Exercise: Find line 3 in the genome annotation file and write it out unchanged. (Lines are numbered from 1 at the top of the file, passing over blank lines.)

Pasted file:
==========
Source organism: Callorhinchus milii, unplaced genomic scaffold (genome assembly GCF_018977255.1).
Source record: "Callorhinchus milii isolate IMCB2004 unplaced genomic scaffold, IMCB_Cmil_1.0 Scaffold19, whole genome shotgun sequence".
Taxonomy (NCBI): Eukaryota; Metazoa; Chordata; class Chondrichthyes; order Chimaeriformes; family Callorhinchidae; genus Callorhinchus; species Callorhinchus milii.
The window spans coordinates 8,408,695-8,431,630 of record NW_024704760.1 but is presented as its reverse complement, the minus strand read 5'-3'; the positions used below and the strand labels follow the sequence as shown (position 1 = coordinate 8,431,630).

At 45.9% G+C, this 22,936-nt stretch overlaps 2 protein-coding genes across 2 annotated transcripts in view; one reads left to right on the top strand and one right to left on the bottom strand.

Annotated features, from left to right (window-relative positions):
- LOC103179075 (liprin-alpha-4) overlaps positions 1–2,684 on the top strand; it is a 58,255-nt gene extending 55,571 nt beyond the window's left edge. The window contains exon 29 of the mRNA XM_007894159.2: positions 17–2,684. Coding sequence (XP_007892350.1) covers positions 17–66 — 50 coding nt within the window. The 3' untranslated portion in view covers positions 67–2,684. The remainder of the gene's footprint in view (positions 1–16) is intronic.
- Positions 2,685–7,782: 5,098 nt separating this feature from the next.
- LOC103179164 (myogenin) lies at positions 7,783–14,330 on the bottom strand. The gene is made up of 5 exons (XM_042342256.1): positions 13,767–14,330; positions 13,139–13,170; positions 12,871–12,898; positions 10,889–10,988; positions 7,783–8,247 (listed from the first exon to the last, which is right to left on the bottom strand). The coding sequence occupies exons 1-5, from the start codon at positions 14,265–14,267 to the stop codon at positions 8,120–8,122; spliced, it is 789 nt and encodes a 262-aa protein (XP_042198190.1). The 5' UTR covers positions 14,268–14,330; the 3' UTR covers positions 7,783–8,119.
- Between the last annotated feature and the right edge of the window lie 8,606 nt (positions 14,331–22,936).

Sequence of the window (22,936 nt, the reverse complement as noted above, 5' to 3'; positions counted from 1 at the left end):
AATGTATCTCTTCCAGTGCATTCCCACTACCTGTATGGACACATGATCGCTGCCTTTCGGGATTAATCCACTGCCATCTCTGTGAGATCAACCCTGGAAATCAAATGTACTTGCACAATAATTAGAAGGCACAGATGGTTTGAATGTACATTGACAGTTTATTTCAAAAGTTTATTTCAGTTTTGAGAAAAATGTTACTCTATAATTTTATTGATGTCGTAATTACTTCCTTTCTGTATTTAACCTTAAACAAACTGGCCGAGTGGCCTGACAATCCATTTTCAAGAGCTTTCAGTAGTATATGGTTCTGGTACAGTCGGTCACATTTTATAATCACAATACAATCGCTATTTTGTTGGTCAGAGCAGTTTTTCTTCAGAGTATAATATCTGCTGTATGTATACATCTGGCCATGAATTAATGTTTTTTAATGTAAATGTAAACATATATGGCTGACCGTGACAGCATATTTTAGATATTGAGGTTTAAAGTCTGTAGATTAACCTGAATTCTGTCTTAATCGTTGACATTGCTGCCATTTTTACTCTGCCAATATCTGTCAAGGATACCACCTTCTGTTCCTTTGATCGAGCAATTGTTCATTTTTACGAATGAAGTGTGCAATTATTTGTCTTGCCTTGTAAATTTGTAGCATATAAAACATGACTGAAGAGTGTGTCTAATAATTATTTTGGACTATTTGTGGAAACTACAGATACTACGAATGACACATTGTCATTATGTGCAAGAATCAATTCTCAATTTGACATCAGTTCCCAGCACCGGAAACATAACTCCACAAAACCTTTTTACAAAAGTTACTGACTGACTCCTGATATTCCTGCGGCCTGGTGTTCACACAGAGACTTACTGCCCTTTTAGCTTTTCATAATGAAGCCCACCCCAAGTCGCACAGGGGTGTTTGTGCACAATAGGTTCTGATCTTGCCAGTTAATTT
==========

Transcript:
Taxonomy (NCBI): Eukaryota; Metazoa; Chordata; class Chondrichthyes; order Chimaeriformes; family Callorhinchidae; genus Callorhinchus; species Callorhinchus milii.